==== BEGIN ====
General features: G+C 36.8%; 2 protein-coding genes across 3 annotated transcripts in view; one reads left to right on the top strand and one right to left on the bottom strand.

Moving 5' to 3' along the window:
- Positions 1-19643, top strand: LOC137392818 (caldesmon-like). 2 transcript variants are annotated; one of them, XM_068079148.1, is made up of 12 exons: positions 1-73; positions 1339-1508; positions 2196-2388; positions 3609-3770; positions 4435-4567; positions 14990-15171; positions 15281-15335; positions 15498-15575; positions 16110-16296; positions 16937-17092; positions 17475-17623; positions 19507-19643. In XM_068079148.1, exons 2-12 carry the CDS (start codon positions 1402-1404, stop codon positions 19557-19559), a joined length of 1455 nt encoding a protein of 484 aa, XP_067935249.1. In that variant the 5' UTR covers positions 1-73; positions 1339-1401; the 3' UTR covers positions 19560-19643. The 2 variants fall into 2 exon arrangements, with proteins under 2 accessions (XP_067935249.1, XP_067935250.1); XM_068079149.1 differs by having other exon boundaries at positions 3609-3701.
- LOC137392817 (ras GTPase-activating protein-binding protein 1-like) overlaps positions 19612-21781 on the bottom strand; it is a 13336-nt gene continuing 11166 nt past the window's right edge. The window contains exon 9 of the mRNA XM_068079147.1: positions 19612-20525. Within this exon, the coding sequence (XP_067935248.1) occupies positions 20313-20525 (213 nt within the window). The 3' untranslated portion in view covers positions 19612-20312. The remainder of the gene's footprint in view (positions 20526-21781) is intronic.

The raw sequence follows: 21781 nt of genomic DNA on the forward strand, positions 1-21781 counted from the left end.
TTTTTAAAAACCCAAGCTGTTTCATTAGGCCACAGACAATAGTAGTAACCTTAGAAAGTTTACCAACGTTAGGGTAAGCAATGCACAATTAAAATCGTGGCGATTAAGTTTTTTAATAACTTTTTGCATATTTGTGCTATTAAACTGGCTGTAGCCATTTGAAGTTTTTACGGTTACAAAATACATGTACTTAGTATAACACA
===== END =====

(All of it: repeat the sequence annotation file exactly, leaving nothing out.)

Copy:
General features: G+C 36.8%; 2 protein-coding genes across 3 annotated transcripts in view; one reads left to right on the top strand and one right to left on the bottom strand.

Moving 5' to 3' along the window:
- Positions 1-19643, top strand: LOC137392818 (caldesmon-like). 2 transcript variants are annotated; one of them, XM_068079148.1, is made up of 12 exons: positions 1-73; positions 1339-1508; positions 2196-2388; positions 3609-3770; positions 4435-4567; positions 14990-15171; positions 15281-15335; positions 15498-15575; positions 16110-16296; positions 16937-17092; positions 17475-17623; positions 19507-19643. In XM_068079148.1, exons 2-12 carry the CDS (start codon positions 1402-1404, stop codon positions 19557-19559), a joined length of 1455 nt encoding a protein of 484 aa, XP_067935249.1. In that variant the 5' UTR covers positions 1-73; positions 1339-1401; the 3' UTR covers positions 19560-19643. The 2 variants fall into 2 exon arrangements, with proteins under 2 accessions (XP_067935249.1, XP_067935250.1); XM_068079149.1 differs by having other exon boundaries at positions 3609-3701.
- LOC137392817 (ras GTPase-activating protein-binding protein 1-like) overlaps positions 19612-21781 on the bottom strand; it is a 13336-nt gene continuing 11166 nt past the window's right edge. The window contains exon 9 of the mRNA XM_068079147.1: positions 19612-20525. Within this exon, the coding sequence (XP_067935248.1) occupies positions 20313-20525 (213 nt within the window). The 3' untranslated portion in view covers positions 19612-20312. The remainder of the gene's footprint in view (positions 20526-21781) is intronic.

The raw sequence follows: 21781 nt of genomic DNA on the forward strand, positions 1-21781 counted from the left end.
TTTTTAAAAACCCAAGCTGTTTCATTAGGCCACAGACAATAGTAGTAACCTTAGAAAGTTTACCAACGTTAGGGTAAGCAATGCACAATTAAAATCGTGGCGATTAAGTTTTTTAATAACTTTTTGCATATTTGTGCTATTAAACTGGCTGTAGCCATTTGAAGTTTTTACGGTTACAAAATACATGTACTTAGTATAACACA